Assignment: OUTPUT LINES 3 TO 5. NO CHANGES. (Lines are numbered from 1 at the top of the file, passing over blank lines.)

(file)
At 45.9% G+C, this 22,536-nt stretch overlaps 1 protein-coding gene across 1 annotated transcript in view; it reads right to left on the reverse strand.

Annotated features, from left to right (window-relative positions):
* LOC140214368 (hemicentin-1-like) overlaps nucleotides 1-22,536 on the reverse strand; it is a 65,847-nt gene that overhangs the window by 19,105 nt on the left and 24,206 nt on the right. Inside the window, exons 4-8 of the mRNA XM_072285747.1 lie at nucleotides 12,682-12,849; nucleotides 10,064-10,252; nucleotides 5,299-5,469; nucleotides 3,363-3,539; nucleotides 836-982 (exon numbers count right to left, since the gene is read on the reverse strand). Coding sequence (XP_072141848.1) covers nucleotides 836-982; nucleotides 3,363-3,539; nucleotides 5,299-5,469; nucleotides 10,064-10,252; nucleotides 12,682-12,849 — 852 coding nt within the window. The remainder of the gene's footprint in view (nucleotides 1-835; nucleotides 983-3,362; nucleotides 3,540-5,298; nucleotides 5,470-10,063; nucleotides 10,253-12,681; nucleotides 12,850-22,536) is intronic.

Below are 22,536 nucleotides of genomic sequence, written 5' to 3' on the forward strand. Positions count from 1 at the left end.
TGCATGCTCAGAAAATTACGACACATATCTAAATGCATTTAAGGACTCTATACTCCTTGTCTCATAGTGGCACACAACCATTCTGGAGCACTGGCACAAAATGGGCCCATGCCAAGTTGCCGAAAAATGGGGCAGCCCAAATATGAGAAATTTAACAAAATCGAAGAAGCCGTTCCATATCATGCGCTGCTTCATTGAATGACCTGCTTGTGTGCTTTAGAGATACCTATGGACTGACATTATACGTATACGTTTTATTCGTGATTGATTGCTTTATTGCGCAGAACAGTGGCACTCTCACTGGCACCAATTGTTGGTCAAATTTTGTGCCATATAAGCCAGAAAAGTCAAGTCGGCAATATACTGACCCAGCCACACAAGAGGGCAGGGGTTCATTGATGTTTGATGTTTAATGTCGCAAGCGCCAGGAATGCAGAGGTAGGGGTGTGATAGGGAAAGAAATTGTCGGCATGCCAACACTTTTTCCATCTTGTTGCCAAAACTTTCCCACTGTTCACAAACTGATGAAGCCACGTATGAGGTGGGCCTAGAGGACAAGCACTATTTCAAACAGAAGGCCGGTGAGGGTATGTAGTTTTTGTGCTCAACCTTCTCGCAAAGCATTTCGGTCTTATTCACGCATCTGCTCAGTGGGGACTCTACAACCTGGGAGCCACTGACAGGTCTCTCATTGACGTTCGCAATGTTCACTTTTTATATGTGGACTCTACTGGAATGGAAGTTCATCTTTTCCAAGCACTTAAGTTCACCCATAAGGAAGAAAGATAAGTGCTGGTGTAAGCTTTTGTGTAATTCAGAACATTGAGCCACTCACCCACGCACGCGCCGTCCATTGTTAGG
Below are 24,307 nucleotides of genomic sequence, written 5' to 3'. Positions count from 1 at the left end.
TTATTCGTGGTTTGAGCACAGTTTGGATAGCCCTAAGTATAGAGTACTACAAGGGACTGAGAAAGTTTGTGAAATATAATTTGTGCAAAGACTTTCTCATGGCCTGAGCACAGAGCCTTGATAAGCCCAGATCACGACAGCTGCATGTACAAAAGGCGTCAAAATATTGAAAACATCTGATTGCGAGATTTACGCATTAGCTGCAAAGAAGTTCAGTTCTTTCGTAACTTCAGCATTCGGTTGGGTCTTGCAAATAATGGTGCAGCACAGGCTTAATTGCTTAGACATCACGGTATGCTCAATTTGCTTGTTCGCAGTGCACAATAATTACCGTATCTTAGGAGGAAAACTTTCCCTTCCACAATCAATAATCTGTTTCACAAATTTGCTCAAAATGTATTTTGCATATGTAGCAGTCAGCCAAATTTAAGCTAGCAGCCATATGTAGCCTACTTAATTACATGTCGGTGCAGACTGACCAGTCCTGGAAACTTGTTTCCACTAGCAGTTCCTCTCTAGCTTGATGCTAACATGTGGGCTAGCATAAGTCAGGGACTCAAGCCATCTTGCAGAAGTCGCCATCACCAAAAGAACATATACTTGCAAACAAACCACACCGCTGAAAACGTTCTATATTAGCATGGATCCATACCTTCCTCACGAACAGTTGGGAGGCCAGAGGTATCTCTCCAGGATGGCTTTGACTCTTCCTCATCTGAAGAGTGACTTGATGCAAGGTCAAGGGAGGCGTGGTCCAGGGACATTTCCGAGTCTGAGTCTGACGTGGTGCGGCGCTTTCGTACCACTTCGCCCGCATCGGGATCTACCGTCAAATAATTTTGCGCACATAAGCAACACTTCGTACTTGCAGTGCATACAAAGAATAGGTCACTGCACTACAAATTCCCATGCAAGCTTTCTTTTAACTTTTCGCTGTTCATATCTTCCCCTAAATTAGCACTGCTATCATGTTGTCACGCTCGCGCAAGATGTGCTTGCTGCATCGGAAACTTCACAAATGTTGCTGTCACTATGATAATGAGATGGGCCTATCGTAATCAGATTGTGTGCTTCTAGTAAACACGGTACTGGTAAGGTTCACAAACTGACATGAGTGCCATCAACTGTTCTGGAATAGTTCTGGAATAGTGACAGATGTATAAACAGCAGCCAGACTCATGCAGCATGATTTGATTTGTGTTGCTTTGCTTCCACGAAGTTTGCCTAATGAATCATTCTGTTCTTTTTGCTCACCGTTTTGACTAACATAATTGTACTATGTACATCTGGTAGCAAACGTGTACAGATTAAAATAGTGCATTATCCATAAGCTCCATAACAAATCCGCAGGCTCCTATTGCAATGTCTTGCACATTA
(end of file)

* LOC140214368 (hemicentin-1-like) overlaps nucleotides 1-22,536 on the reverse strand; it is a 65,847-nt gene that overhangs the window by 19,105 nt on the left and 24,206 nt on the right. Inside the window, exons 4-8 of the mRNA XM_072285747.1 lie at nucleotides 12,682-12,849; nucleotides 10,064-10,252; nucleotides 5,299-5,469; nucleotides 3,363-3,539; nucleotides 836-982 (exon numbers count right to left, since the gene is read on the reverse strand). Coding sequence (XP_072141848.1) covers nucleotides 836-982; nucleotides 3,363-3,539; nucleotides 5,299-5,469; nucleotides 10,064-10,252; nucleotides 12,682-12,849 — 852 coding nt within the window. The remainder of the gene's footprint in view (nucleotides 1-835; nucleotides 983-3,362; nucleotides 3,540-5,298; nucleotides 5,470-10,063; nucleotides 10,253-12,681; nucleotides 12,850-22,536) is intronic.

Below are 22,536 nucleotides of genomic sequence, written 5' to 3' on the forward strand. Positions count from 1 at the left end.
TGCATGCTCAGAAAATTACGACACATATCTAAATGCATTTAAGGACTCTATACTCCTTGTCTCATAGTGGCACACAACCATTCTGGAGCACTGGCACAAAATGGGCCCATGCCAAGTTGCCGAAAAATGGGGCAGCCCAAATATGAGAAATTTAACAAAATCGAAGAAGCCGTTCCATATCATGCGCTGCTTCATTGAATGACCTGCTTGTGTGCTTTAGAGATACCTATGGACTGACATTATACGTATACGTTTTATTCGTGATTGATTGCTTTATTGCGCAGAACAGTGGCACTCTCACTGGCACCAATTGTTGGTCAAATTTTGTGCCATATAAGCCAGAAAAGTCAAGTCGGCAATATACTGACCCAGCCACACAAGAGGGCAGGGGTTCATTGATGTTTGATGTTTAATGTCGCAAGCGCCAGGAATGCAGAGGTAGGGGTGTGATAGGGAAAGAAATTGTCGGCATGCCAACACTTTTTCCATCTTGTTGCCAAAACTTTCCCACTGTTCACAAACTGATGAAGCCACGTATGAGGTGGGCCTAGAGGACAAGCACTATTTCAAACAGAAGGCCGGTGAGGGTATGTAGTTTTTGTGCTCAACCTTCTCGCAAAGCATTTCGGTCTTATTCACGCATCTGCTCAGTGGGGACTCTACAACCTGGGAGCCACTGACAGGTCTCTCATTGACGTTCGCAATGTTCACTTTTTATATGTGGACTCTACTGGAATGGAAGTTCATCTTTTCCAAGCACTTAAGTTCACCCATAAGGAAGAAAGATAAGTGCTGGTGTAAGCTTTTGTGTAATTCAGAACATTGAGCCACTCACCCACGCACGCGCCGTCCATTGTTAGG